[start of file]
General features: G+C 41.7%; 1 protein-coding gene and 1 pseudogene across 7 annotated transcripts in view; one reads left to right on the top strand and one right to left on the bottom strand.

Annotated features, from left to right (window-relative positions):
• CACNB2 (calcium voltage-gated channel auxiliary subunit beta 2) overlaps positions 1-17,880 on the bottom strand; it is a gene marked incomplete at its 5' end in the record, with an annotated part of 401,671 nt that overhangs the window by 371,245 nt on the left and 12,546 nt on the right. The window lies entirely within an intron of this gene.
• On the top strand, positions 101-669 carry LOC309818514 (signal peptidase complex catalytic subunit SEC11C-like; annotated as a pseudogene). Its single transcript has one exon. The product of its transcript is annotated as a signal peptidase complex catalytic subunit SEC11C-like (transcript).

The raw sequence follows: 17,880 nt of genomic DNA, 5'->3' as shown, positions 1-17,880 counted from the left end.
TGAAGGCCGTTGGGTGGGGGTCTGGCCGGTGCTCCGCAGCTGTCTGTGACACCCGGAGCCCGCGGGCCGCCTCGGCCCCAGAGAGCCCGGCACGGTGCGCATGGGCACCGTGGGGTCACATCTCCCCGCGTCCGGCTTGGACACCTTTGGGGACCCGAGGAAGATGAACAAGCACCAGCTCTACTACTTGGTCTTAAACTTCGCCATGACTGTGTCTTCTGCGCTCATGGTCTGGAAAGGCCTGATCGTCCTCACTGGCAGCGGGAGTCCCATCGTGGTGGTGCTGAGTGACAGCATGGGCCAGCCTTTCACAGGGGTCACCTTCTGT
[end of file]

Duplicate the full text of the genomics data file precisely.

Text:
General features: G+C 41.7%; 1 protein-coding gene and 1 pseudogene across 7 annotated transcripts in view; one reads left to right on the top strand and one right to left on the bottom strand.

Annotated features, from left to right (window-relative positions):
• CACNB2 (calcium voltage-gated channel auxiliary subunit beta 2) overlaps positions 1-17,880 on the bottom strand; it is a gene marked incomplete at its 5' end in the record, with an annotated part of 401,671 nt that overhangs the window by 371,245 nt on the left and 12,546 nt on the right. The window lies entirely within an intron of this gene.
• On the top strand, positions 101-669 carry LOC309818514 (signal peptidase complex catalytic subunit SEC11C-like; annotated as a pseudogene). Its single transcript has one exon. The product of its transcript is annotated as a signal peptidase complex catalytic subunit SEC11C-like (transcript).

The raw sequence follows: 17,880 nt of genomic DNA, 5'->3' as shown, positions 1-17,880 counted from the left end.
TGAAGGCCGTTGGGTGGGGGTCTGGCCGGTGCTCCGCAGCTGTCTGTGACACCCGGAGCCCGCGGGCCGCCTCGGCCCCAGAGAGCCCGGCACGGTGCGCATGGGCACCGTGGGGTCACATCTCCCCGCGTCCGGCTTGGACACCTTTGGGGACCCGAGGAAGATGAACAAGCACCAGCTCTACTACTTGGTCTTAAACTTCGCCATGACTGTGTCTTCTGCGCTCATGGTCTGGAAAGGCCTGATCGTCCTCACTGGCAGCGGGAGTCCCATCGTGGTGGTGCTGAGTGACAGCATGGGCCAGCCTTTCACAGGGGTCACCTTCTGT